Most home centers carry two species of construction lumber - one of three non structural species commonly called SPF (Spruce/Pine/Fir), and Douglas Fir or Southern Yellow Pine depending on your location. The SPF is lighter in color, less expensive and usually comes in fewer sizes. Though SPF is cheaper, it is also softer.
Step 1: Grain Structure
*Flat Sawn - The most common and least dimensinoally stable cut. Often used for floating panels and table tops. Most likely to warp and cup, but generally considered the most visually striking. If you know how to compensate for wood movement this is a suitable cut for any project. A board is classified as flat sawn when the annual rings are parallel, or close to parallel to the face of the board.
* Rift Sawn - Commonly used for legs in furniture as all four faces show identical grain structure. Also used for stiles and rails of doors. A board is classified as rift sawn when the annual rings are around 45 degrees to the face of the board.
*Quarter Sawn - The most dimensionally stable cut. Often used in stiles and rails of frame and panel doors and case sides. Tends to look a bit boring. Some people like boring. Also used for drawer parts. A board is classified as quarter sawn when the annual rings are perpendicular (or anything above 60 something degrees or something like that...google it) to the face of the board.
Step 2: Avoid the Center of the Tree
Never buy a board cut from the center of the tree unless you plan to cut the center out. Even if you're not working on a furniture project be aware that these boards are unstable and always crack. Center cut boards are common at home centers.
Step 3: The Rest of the Board
Avoid boards with large structural defects like cracks and unreasonably large knots. If you like knots go for it but keep in mind - knots are difficult to work and harder on your tools. Sight down the edges and faces of boards and reject those that are bowed or twisted or crooked beyond your ability to true them up.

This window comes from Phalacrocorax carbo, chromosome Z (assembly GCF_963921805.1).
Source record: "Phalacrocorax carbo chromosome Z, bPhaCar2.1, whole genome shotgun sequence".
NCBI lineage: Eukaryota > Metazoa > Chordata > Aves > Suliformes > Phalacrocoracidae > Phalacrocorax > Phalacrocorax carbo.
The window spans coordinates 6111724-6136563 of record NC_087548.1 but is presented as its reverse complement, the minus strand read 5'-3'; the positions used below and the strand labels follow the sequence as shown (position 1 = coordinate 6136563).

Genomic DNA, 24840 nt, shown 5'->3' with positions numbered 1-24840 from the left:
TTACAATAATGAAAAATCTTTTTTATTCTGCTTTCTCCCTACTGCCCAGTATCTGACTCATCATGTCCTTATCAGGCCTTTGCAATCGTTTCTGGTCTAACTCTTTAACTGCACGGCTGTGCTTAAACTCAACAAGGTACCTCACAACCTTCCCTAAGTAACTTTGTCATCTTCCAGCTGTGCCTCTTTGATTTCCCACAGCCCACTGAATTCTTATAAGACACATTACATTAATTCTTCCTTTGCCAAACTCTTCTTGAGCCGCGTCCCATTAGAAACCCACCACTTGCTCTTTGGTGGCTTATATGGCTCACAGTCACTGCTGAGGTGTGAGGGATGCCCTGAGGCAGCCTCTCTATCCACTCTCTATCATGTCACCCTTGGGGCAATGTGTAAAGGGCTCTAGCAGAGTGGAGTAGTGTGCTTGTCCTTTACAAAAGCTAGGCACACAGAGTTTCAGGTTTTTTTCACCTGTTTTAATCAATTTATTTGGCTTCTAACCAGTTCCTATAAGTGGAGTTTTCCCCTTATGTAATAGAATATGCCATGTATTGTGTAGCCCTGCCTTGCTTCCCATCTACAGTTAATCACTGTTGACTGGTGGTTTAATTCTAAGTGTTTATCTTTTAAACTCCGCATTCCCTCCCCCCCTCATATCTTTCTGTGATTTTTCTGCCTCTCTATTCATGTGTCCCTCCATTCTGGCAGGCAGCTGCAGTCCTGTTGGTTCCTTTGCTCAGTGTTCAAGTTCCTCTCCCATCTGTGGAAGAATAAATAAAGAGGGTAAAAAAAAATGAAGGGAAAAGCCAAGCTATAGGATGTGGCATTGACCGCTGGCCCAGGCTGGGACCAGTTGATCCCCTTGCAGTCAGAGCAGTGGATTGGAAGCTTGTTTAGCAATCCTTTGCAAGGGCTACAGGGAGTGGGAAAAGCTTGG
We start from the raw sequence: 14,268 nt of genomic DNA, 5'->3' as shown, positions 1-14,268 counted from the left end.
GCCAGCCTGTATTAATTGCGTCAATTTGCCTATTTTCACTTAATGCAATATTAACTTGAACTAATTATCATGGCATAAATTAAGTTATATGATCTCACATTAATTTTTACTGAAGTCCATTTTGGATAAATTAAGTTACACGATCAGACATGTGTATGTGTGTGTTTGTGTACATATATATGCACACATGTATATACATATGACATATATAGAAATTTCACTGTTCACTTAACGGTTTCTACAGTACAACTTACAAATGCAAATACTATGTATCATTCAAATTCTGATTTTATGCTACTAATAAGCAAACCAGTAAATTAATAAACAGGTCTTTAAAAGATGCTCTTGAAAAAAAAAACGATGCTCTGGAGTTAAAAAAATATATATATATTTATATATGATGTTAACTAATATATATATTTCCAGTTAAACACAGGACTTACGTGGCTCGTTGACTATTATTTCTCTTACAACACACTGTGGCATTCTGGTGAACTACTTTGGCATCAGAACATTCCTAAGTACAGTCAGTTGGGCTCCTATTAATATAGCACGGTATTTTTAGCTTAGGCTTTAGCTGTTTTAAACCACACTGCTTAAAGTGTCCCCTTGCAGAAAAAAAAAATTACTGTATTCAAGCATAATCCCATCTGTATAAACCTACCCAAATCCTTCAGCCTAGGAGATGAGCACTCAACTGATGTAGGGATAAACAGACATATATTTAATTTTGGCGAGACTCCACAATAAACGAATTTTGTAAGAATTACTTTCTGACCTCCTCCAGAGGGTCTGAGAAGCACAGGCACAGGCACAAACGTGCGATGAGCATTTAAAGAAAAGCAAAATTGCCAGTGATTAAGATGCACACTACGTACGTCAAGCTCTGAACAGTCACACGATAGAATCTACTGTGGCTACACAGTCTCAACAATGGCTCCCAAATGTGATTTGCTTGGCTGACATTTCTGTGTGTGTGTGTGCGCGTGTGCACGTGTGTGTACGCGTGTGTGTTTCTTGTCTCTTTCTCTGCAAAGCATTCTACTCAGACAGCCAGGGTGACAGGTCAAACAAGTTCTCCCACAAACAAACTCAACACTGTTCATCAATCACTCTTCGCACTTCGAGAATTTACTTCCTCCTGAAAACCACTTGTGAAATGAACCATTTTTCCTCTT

Step 4: Be Patient
Ignorance is bliss. I've spent hours picking thru an entire pile of lumber at various home stores and found only one or two decent pieces. Other times there are more quality boards than I have room to store. I like to have a look at my favorite home stores every month and buy one or two of the best boards. With this method of buying I never have to depend on there being a high number of quality boards in stock and it gives the boards time to dry.
Step 5: Drying
Construction lumber is often very wet when it arrives at the store, especially if you live in a dry climate. You can tell by the weight of similarly sized boards which are carrying more water - try to avoid especially wet boards. It's important to allow the boards to acclimate to your climate, preferably in the space you'll eventually be working them. Some boards warp wildly as they dry, it's nice to see this happen before you've glued up a beautiful table top. With so many variables it's impossible to say how long this takes, just wait a while. Professionals use moisture gauges to determine when lumber is ready for working. This may sound unreasonable, but it's not. The more you care about the project at hand, the more you will regret rushing timber selection and preparation.
Stickering is the traditional method of stacking boards for drying. Essentially boards are stacked in a manner that allows air to flow thru the pile using thin wooden strips called stickers.
Step 6: Construction Lumber Is Lovely
These two projects represent less than $40 of lumber. I used thousands of dollars worth of tools which took me several years to accumulate.
I learned about lumber selection and preparation from this book (Workbenches, from Design and Theory to Construction and use by Christopher Schwarz).